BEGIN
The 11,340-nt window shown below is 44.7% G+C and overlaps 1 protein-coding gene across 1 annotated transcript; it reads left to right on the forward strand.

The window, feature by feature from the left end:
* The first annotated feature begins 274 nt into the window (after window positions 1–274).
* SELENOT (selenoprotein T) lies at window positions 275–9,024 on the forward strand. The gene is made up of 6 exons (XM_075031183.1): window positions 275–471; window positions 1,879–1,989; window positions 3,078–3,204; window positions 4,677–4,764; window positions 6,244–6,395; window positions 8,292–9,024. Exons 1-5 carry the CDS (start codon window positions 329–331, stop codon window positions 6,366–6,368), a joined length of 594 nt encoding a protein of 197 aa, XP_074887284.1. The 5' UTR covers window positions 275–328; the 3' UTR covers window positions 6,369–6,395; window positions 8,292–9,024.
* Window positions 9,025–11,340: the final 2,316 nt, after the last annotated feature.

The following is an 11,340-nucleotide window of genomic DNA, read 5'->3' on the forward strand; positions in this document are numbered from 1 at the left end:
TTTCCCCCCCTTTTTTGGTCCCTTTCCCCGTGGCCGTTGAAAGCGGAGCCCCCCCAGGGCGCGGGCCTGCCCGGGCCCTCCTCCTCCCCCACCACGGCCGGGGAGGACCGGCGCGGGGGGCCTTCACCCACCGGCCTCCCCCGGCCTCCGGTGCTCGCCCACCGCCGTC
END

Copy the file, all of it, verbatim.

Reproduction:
The 11,340-nt window shown below is 44.7% G+C and overlaps 1 protein-coding gene across 1 annotated transcript; it reads left to right on the forward strand.

The window, feature by feature from the left end:
* The first annotated feature begins 274 nt into the window (after window positions 1–274).
* SELENOT (selenoprotein T) lies at window positions 275–9,024 on the forward strand. The gene is made up of 6 exons (XM_075031183.1): window positions 275–471; window positions 1,879–1,989; window positions 3,078–3,204; window positions 4,677–4,764; window positions 6,244–6,395; window positions 8,292–9,024. Exons 1-5 carry the CDS (start codon window positions 329–331, stop codon window positions 6,366–6,368), a joined length of 594 nt encoding a protein of 197 aa, XP_074887284.1. The 5' UTR covers window positions 275–328; the 3' UTR covers window positions 6,369–6,395; window positions 8,292–9,024.
* Window positions 9,025–11,340: the final 2,316 nt, after the last annotated feature.

The following is an 11,340-nucleotide window of genomic DNA, read 5'->3' on the forward strand; positions in this document are numbered from 1 at the left end:
TTTCCCCCCCTTTTTTGGTCCCTTTCCCCGTGGCCGTTGAAAGCGGAGCCCCCCCAGGGCGCGGGCCTGCCCGGGCCCTCCTCCTCCCCCACCACGGCCGGGGAGGACCGGCGCGGGGGGCCTTCACCCACCGGCCTCCCCCGGCCTCCGGTGCTCGCCCACCGCCGTC